A Snapshot of Turkey

By Burak Tansan

The framework of a two-speed economy is becoming antiquated in a world of accelerating change and increasing complexity. But to speak of a “multispeed economy” is not especially helpful either. Instead, it is better to think of a mosaic, with hotspots of opportunity and black spots of no growth or slow growth. This commentary is part of our From Emerging to Diverging Markets series, which tracks these hotspots and the changes under way in the world's rapidly developing economies.

The recent volatility in the Turkish economy can mainly be attributed to concerns about the U.S. Federal Reserve's phasing out of quantitative easing. Even though Turkey’s current-account deficit has been declining, it is still relatively large at 5.7 percent of GDP as of 2012. Turkey finances most of this deficit with foreign-capital inflows in the form of portfolio investments and short-term loans, so talk about Fed policy changes resulted in worries about Turkey's ability to continue financing its deficit.

Turkey's main challenge, therefore, is to further reduce its current-account deficit without compromising economic growth. Because around 60 percent of this deficit is generated by net energy imports, improving energy efficiency must be a priority. Turkey should also improve its efforts to attract foreign direct investment, which is a much more stable and value-adding source of financing than inflows of short-term external capital.

In the long term, Turkey has strong fundamentals that should continue to power economic growth well after the current volatility has abated. These advantages include the following:

  • Well-Managed Public Finances. Turkey has a budget deficit of only around 2 percent of GDP, and public debt accounts for around 36 percent of GDP. That makes Turkey one of the few countries in Europe that meets the Maastricht criteria.
  • A Very Healthy and Advanced Banking System. Turkey’s banking system has a capital-adequacy ratio of around 17 percent and a nonperforming loan ratio of less than 3 percent.
  • Favorable Demographics. Turkey has the largest working-age population in Europe, and it is still growing. The average age is 29. Moreover, 6 million Turkish households are projected to enter the middle class over the next five years.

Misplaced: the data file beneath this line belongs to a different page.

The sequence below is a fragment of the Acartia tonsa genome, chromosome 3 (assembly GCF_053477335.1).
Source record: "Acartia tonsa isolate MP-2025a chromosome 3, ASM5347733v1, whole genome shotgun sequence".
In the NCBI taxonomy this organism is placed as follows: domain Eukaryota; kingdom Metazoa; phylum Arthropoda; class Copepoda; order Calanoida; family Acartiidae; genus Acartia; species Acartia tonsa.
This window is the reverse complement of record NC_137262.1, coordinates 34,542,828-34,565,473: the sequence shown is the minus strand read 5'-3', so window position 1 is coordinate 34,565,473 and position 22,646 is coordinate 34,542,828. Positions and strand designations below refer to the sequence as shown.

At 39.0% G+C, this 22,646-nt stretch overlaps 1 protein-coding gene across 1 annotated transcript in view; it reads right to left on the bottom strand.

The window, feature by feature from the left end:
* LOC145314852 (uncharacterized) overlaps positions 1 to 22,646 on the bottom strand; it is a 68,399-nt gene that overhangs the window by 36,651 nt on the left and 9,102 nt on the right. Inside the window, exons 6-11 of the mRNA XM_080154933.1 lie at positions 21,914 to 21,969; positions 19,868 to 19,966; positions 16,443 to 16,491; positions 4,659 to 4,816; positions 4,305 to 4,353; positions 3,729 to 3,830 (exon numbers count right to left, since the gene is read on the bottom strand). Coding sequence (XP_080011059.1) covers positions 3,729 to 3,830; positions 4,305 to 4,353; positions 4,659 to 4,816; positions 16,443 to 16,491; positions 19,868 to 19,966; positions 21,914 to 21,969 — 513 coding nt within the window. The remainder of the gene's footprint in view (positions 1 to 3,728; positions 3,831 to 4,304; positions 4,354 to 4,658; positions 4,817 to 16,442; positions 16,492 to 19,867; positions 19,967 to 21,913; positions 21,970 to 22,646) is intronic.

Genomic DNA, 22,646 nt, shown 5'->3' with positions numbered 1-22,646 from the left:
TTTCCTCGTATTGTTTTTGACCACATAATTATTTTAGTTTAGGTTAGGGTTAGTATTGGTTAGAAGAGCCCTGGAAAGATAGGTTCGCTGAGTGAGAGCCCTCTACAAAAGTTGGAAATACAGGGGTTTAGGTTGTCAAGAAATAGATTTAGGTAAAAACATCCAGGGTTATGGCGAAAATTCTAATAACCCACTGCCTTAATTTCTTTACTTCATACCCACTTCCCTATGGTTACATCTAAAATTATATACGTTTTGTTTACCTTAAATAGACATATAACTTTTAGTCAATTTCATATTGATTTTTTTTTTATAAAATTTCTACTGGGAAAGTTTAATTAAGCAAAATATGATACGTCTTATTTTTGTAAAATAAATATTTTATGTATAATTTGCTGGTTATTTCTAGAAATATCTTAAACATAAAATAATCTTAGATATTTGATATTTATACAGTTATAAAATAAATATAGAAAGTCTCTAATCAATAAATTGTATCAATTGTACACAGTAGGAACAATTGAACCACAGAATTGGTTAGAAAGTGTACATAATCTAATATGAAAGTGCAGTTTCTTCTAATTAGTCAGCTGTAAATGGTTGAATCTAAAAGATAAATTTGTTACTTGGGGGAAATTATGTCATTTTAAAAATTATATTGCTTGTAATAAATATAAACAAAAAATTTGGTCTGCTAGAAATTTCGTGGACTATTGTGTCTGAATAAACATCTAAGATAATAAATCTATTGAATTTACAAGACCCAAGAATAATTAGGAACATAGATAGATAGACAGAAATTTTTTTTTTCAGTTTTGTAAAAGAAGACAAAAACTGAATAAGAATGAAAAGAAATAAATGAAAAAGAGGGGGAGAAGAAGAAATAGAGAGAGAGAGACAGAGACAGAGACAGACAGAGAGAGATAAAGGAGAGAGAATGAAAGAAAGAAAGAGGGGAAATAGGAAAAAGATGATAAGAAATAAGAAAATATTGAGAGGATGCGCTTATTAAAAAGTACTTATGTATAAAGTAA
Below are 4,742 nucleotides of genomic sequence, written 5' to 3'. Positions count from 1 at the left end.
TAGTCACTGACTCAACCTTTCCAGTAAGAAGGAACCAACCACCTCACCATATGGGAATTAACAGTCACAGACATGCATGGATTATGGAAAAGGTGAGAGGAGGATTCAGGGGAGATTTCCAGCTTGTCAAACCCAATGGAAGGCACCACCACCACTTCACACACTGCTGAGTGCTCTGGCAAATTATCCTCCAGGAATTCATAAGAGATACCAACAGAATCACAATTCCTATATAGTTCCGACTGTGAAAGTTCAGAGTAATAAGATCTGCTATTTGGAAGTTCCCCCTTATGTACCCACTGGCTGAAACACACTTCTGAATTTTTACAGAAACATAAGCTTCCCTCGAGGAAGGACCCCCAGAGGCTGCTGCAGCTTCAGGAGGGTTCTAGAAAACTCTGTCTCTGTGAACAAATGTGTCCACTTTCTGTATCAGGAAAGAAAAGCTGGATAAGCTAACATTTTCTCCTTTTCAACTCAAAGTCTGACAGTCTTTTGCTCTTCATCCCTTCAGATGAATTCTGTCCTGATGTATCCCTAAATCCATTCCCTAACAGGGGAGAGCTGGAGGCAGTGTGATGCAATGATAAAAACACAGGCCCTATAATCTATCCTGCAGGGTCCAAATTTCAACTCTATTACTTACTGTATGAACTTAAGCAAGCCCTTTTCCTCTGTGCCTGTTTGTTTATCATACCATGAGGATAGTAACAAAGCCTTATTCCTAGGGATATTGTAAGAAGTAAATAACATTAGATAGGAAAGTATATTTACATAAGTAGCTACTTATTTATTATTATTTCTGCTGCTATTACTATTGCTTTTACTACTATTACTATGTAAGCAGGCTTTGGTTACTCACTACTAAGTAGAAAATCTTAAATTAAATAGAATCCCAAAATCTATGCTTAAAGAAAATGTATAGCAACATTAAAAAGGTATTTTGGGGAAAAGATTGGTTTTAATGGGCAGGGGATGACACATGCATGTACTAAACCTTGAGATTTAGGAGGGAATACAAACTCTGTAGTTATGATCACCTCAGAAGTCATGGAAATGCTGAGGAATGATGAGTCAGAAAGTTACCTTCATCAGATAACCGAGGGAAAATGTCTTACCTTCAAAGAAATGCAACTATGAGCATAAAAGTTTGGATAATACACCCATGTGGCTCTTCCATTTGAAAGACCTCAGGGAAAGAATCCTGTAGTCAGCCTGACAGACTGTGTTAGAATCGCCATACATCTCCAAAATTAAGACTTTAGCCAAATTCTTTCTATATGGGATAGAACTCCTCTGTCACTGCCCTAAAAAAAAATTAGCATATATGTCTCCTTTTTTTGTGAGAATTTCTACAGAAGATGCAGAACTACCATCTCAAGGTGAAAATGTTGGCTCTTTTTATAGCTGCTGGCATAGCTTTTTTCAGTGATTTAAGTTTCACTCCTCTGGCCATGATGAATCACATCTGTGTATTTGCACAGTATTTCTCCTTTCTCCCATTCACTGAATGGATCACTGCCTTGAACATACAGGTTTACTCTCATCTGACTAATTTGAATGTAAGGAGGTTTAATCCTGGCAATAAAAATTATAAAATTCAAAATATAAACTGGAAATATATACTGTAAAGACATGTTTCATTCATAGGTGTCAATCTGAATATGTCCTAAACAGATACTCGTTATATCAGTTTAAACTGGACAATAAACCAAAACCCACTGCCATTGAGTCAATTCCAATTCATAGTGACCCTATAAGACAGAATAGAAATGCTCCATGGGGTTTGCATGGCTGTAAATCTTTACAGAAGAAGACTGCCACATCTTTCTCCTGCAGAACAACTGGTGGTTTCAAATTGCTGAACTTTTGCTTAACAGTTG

• A Unique Geopolitical Position. Turkey is located between Europe and Asia, which means that it is a bridge between rapidly developing economies and the developed world. Turkey offers access to 1 billion people living within four hours’ flying distance.

Turkey still needs to make several structural improvements in order to fully leverage these advantages and facilitate growth. The following should be top priorities for the government:

  • Increase the value added of what it produces. Currently, Turkey's manufacturing exports are overly reliant on products assembled from imported components. As Turkish wages rise, it will be difficult to remain competitive. Moving up the value-added ladder will require greater investment in research and development. Currently, public and private R&D spending equals only around 1 percent of Turkish GDP. The government's ambitious goal is to increase that to 3 percent of GDP by 2023.
  • Boost domestic savings. Currently, savings in Turkey amount to less than 15 percent of GDP. That is low for a developing economy. The government has taken some steps to make private pension plans more attractive. For example, for every Turkish lira that workers contribute to their own private retirement account, the government contributes an additional 25 percent—up to a limit.
  • Continue to improve the investment climate. Industry has reacted well to new government incentives for investment in industries in which Turkey's trade deficit is particularly high. The climate could be further improved with a more transparent and predictable regulatory environment and a more efficient legal system.